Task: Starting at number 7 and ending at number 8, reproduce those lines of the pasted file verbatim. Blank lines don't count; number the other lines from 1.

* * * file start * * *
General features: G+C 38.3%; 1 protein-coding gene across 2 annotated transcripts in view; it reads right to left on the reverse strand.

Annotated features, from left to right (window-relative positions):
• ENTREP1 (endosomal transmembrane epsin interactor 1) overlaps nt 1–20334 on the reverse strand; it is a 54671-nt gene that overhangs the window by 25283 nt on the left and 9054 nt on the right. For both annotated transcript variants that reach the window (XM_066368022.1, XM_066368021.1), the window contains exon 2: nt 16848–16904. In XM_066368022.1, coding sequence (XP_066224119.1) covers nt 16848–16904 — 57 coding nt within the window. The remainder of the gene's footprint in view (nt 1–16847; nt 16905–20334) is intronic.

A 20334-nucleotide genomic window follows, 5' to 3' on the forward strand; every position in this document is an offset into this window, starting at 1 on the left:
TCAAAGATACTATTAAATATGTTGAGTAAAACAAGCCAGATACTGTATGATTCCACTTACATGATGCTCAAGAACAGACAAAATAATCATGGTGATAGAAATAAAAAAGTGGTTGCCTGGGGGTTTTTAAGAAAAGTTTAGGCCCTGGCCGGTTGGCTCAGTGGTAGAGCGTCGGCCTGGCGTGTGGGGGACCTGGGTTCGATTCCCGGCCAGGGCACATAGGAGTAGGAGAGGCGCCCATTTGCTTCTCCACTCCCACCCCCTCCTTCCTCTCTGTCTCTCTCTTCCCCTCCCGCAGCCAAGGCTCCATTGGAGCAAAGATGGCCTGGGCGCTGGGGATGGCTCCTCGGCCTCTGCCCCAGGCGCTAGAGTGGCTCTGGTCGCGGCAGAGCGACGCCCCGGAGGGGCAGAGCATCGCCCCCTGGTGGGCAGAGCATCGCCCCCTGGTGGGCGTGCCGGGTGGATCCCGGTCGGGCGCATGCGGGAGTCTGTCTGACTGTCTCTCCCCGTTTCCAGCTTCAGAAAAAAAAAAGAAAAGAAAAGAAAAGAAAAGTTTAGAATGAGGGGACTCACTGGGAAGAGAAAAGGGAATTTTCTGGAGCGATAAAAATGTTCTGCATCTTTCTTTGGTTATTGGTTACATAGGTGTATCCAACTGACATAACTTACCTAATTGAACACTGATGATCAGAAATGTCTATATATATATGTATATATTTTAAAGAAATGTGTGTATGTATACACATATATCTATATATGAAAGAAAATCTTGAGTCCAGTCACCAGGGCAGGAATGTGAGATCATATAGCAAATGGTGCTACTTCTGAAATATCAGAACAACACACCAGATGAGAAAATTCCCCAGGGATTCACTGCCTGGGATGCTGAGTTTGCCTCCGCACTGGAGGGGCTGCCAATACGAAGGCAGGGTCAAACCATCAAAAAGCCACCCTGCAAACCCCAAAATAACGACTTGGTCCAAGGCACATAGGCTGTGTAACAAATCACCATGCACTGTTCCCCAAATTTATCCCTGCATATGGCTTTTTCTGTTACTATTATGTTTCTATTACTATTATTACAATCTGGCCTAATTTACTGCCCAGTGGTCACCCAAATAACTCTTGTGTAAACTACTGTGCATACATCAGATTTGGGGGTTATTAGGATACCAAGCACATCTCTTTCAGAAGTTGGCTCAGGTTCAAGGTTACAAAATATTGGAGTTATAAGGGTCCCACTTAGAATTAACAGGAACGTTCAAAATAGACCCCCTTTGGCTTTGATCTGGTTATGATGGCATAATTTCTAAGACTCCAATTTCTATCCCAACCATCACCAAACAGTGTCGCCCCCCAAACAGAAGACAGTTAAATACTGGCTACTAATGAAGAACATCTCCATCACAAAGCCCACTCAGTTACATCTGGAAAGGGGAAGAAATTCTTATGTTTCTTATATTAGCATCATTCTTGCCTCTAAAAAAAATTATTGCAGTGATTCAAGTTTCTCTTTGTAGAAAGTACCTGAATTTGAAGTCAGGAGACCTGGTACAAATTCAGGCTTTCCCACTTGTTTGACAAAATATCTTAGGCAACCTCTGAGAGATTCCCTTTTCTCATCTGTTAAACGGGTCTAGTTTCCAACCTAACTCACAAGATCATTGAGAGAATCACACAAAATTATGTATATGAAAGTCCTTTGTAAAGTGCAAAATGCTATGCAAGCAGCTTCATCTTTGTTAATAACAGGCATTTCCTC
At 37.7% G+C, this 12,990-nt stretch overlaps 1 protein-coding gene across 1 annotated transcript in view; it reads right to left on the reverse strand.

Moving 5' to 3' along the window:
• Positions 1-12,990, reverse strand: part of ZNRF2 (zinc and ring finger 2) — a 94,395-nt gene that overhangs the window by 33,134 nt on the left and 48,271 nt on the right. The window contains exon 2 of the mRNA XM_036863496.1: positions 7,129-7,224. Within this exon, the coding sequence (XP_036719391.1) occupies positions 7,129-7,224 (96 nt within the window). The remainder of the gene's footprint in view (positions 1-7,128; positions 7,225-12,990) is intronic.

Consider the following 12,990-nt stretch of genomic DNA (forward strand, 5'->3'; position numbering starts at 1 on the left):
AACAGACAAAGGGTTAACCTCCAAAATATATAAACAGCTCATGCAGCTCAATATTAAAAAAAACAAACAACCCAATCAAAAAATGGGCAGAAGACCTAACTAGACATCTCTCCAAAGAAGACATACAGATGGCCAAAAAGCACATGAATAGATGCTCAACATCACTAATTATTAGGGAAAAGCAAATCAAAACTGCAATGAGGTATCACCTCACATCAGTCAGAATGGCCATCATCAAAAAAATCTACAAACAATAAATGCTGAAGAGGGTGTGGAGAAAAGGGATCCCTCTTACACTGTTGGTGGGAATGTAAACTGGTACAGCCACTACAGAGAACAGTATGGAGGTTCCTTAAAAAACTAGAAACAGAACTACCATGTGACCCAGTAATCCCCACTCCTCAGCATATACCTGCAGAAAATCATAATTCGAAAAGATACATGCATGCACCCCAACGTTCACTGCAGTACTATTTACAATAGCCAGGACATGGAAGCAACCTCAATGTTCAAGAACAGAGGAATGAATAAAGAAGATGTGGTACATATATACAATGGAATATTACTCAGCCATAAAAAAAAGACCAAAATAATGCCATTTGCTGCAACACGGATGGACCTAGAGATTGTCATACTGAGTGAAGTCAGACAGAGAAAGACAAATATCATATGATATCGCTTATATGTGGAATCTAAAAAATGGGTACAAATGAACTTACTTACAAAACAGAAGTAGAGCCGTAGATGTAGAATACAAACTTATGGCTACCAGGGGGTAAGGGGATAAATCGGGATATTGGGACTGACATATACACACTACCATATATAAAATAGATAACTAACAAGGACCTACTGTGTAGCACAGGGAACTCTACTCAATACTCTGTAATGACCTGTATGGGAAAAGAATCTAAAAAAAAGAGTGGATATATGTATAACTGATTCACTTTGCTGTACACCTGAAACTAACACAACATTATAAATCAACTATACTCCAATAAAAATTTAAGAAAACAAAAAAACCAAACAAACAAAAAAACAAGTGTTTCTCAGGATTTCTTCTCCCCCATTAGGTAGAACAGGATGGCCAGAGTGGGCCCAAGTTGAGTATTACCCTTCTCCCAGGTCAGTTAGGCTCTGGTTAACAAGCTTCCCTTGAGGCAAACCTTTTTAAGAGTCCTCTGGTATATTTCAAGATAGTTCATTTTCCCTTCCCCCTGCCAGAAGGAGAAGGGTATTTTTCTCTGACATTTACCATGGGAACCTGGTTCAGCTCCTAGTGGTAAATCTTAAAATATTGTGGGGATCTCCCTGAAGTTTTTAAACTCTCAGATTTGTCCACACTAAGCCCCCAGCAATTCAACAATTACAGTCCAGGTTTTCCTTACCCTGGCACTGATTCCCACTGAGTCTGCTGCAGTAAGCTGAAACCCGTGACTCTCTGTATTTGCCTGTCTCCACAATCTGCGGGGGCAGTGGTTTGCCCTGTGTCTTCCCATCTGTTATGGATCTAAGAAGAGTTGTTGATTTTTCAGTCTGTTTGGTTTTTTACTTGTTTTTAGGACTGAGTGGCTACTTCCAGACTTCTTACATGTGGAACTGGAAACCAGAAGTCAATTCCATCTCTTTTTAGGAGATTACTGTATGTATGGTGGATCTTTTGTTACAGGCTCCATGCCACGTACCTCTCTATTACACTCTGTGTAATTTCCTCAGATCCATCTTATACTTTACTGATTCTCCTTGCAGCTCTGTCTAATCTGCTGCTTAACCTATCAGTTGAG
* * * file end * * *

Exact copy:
Moving 5' to 3' along the window:
• Positions 1-12,990, reverse strand: part of ZNRF2 (zinc and ring finger 2) — a 94,395-nt gene that overhangs the window by 33,134 nt on the left and 48,271 nt on the right. The window contains exon 2 of the mRNA XM_036863496.1: positions 7,129-7,224. Within this exon, the coding sequence (XP_036719391.1) occupies positions 7,129-7,224 (96 nt within the window). The remainder of the gene's footprint in view (positions 1-7,128; positions 7,225-12,990) is intronic.